How Small Changes Can Have a Huge Impact Preventing Denials

In simplified terms, the butterfly effect refers to a concept in modern chaos theory that shows how one small change can cause much bigger changes in the future. Edward Lorenz, a mathematician and meteorologist, coined the term to explain how the path of a tornado could be influenced by something as insignificant as the flapping wings of a butterfly a continent away.

What does chaos theory have to do with improving the hospital revenue cycle? It’s an apt metaphor to describe how small changes in the way hospitals manage the front end of the revenue cycle can have disproportionately large effects—both positive and negative—on the back end of the process with denials, point-of-service collections and net revenue.

The Butterfly Effect on Denials Management and Profit Dilution

The beginning of the revenue cycle is rife with potential small issues that can easily turn into big problems.

The butterfly effect in the revenue cycle starts before the physician order, a hospital procedure or the generation of a bill. Over the course of that continuum, dozens of people may touch that patient’s account and it can be affected by a huge number of variables. That means dozens of opportunities for schedulers, coders, physicians and others to positively or negatively influence that account.

The front end, where patient registration, eligibility verification, medical necessity, prior authorization and financial assistance screening take place, is where the smallest changes can make the biggest impact.

An easy explanation is a dollar is only worth a dollar before the patient walks in the door. Dilution of the value of that dollar occurs along the revenue cycle continuum. If the account reaches the final stage—sending the patient’s bill to collections—that dollar is worth only a fraction of its value because of all the operational and administrative costs that have whittled away its value. Then a collections agency removes one last chunk of value if they can recover any of the account.

The revenue cycle leader’s job is to retain as much value of each dollar for every account. Moreover, shortening the revenue cycle at every opportunity yields positive results. Every time a person must touch an account, the value of that account is diminished. The good news is technology can help hold that dollar’s value by limiting touches through machine learning, automation and artificial intelligence.

Optimize Patient Access Processes for Denials Prevention and Patient Experience

The first touches to the account at patient scheduling, patient registration, insurance eligibility verification and the physician order have a disproportionately large effect on whether that experience is positive for the patient and profitable for the hospital. Many claim denial causing issues, errors and omissions typically arise at patient access, the first stage of the revenue cycle. That means focusing on and improving the front-end can result in significant financial improvement down the line. Is your patient access function optimized? What happens if it’s not?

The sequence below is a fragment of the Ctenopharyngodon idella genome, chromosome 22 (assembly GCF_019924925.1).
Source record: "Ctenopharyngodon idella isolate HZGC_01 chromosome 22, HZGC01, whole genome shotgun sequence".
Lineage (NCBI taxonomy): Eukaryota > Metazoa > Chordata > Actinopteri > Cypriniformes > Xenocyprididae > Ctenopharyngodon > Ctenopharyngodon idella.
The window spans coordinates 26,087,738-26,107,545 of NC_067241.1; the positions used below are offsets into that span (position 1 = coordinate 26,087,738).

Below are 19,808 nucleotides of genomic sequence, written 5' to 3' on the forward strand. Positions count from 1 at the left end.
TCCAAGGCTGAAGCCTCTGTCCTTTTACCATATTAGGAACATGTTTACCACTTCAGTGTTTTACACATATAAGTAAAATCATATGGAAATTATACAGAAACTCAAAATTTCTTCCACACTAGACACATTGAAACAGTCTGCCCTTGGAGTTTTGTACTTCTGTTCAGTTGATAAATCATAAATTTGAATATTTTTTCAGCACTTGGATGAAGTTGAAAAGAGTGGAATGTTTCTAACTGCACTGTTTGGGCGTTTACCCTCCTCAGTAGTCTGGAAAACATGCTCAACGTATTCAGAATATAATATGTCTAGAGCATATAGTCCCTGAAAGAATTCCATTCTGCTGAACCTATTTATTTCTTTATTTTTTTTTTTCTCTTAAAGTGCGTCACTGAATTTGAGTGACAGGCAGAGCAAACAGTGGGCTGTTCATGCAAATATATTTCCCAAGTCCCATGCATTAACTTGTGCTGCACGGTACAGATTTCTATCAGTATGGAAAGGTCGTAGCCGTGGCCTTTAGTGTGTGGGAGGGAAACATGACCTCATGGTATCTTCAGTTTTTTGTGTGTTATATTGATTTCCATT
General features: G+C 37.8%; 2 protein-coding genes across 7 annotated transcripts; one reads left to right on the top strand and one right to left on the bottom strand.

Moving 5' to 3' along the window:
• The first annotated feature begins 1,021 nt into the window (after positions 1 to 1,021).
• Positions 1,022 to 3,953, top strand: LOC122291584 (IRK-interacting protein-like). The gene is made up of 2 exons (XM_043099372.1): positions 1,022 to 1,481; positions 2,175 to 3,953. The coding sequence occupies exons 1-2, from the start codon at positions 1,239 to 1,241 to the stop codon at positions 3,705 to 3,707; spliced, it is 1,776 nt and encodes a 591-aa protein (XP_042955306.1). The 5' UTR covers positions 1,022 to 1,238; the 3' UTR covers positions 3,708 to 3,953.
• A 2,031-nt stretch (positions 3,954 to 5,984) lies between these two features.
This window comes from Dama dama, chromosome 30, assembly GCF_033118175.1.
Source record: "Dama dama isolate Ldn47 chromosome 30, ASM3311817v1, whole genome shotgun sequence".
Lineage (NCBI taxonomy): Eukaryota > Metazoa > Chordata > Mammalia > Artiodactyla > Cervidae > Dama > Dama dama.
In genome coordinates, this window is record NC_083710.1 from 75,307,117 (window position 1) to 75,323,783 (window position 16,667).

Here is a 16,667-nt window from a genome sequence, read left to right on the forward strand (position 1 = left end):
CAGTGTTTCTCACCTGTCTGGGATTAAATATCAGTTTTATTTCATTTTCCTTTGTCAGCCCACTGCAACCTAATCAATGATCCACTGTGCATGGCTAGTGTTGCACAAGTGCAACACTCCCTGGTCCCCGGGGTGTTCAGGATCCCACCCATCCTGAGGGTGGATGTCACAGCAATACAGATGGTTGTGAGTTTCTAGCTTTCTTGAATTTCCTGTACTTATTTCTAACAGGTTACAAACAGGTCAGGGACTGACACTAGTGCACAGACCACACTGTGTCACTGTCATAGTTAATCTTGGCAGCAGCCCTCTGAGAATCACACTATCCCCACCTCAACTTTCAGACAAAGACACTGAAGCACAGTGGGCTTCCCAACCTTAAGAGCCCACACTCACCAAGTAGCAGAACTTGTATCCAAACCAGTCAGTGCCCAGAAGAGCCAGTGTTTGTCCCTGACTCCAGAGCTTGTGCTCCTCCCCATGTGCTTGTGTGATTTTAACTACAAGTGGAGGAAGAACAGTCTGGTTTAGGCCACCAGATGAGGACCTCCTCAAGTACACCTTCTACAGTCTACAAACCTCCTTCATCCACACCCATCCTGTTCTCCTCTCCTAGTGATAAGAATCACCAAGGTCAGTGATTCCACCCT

Often, hospitals are unaware these issues are occurring because historically the focus has not been on the back end or middle of the revenue cycle. The problems are exacerbated by a widely held and incorrect belief that EHRs and/or HIS software “can do it all.” In a typical revenue cycle, hospital patient access staff often repeatedly touch accounts to fix a myriad of problems. Many of those touches arise from problems with insurance verification or lack of auditing the pre-reg and registration process. Without real-time and benefit-specific insurance eligibility verification and a sophisticated rules engine to predict denial patterns before they happen, these touches, all of which dilute the value of the engagement, are inevitable.

So, what is the solution? How do you drastically reduce these costly touches? The answer lies in patient access solutions that learn from your organization’s previous experiences with each payer’s rules and contracts, the patient’s eligibility and coverage and the physician’s usual ordering tendencies.

Simultaneously, you increase the likelihood of accurately collecting more cash at or before the point of service—the patient’s co-pay and coinsurance—making it more likely the claim will be paid in a timely manner and reducing the chances the claim ends up in collections or is written off as bad debt.

In our next blog on this topic, we’ll go into more detail how real-time eligibility verification improves patient scheduling, registration and physician ordering—three areas where the butterfly effect in the revenue cycle is prominent.

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